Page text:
Washington’s public tidelands provide an array of shellfish to gather including cockle and eastern softshell clams
In this third of a four-part weekly series, we’ll dive into a lesser-known but equally deserving bivalve known as cockle and eastern softshell clams that can be found along Puget Sound and Hood Canal beaches
Here in Washington, we are lucky to live somewhere where we can forage delicious, healthy seafood from publicly owned tidelands.
With over 350 open areas and about 275 low tides per year, there are endless opportunities to harvest on public lands. Bivalve shellfish are a nutritious local protein.
Puget Sound tidelands and coastal beaches host many varieties of clams. Razor clams are only found on the outer coast because they require a high wave energy sandy beach to survive, and the recreational season usually occurs in fall through spring of year. In Puget Sound and Hood Canal, harvesting seasons vary by beach and there is a plethora of delicious species to discover.
In this third of a four-part weekly series, we focus on how to harvest, store, and prepare cockles and eastern softshell clams.
To ensure shellfish like cockles and eastern softshell clams remain stable, Washington Department of Fish and Wildlife (WDFW) shellfish managers along with tribal co-managers and community-science volunteers conduct extensive annual biomass surveys on beaches. These surveys help to inform sustainable recreational and tribal commercial shellfish quotas and recreational seasons on public beaches.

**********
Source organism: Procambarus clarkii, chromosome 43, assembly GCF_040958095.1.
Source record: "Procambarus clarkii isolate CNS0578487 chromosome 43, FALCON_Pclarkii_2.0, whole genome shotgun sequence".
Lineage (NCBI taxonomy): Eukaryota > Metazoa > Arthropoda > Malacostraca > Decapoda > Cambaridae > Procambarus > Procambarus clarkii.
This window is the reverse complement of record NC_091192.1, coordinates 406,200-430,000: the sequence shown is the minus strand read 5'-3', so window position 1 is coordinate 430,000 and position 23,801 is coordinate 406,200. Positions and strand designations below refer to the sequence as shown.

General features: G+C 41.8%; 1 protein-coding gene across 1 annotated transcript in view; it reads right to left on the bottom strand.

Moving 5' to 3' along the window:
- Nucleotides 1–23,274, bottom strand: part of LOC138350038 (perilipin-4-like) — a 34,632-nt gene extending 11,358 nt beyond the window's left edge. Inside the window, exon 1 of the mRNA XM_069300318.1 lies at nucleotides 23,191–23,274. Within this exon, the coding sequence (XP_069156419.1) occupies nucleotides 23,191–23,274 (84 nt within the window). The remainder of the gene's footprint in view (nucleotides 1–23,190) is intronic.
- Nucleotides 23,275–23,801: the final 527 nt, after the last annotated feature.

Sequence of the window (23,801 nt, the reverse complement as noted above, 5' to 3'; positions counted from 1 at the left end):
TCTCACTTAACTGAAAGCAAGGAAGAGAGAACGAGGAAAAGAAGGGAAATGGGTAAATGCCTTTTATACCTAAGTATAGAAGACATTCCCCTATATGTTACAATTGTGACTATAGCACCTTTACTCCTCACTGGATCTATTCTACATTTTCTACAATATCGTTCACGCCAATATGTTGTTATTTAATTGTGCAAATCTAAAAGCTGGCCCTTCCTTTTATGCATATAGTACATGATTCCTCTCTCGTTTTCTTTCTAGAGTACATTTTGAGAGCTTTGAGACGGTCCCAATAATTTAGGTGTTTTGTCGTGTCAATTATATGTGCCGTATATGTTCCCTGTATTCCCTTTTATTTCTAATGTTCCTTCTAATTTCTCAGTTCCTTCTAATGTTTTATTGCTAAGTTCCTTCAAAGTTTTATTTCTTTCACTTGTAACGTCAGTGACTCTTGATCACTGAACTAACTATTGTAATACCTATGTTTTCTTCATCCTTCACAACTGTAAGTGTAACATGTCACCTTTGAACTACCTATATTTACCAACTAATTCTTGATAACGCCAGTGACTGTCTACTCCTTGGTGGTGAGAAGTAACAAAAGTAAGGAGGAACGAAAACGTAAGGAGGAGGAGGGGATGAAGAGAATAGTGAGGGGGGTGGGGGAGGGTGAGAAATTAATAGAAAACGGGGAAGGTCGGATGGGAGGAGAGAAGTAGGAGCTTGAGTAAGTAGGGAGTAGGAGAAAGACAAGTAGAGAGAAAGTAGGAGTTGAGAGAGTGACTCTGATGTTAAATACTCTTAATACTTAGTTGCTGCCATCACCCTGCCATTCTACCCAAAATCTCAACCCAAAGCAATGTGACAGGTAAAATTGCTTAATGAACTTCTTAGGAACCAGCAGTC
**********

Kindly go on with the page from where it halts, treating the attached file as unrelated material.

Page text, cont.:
The cockle (Clinocardium nuttallii) has a very short siphon and a very powerful digging foot. This foot can be powerful enough to propel them away from starfish or other perceived predators, underwater or on the beach surface. Cockles usually are found on the surface or barely buried at surface level throughout the mid to low intertidal zones. Shells can reach a maximum size of 5 inches. Shells are highly ridged and appear to form a heart when viewed from the side.
Cockles can sometimes be found in eelgrass but digging in eelgrass is not a best harvest practice.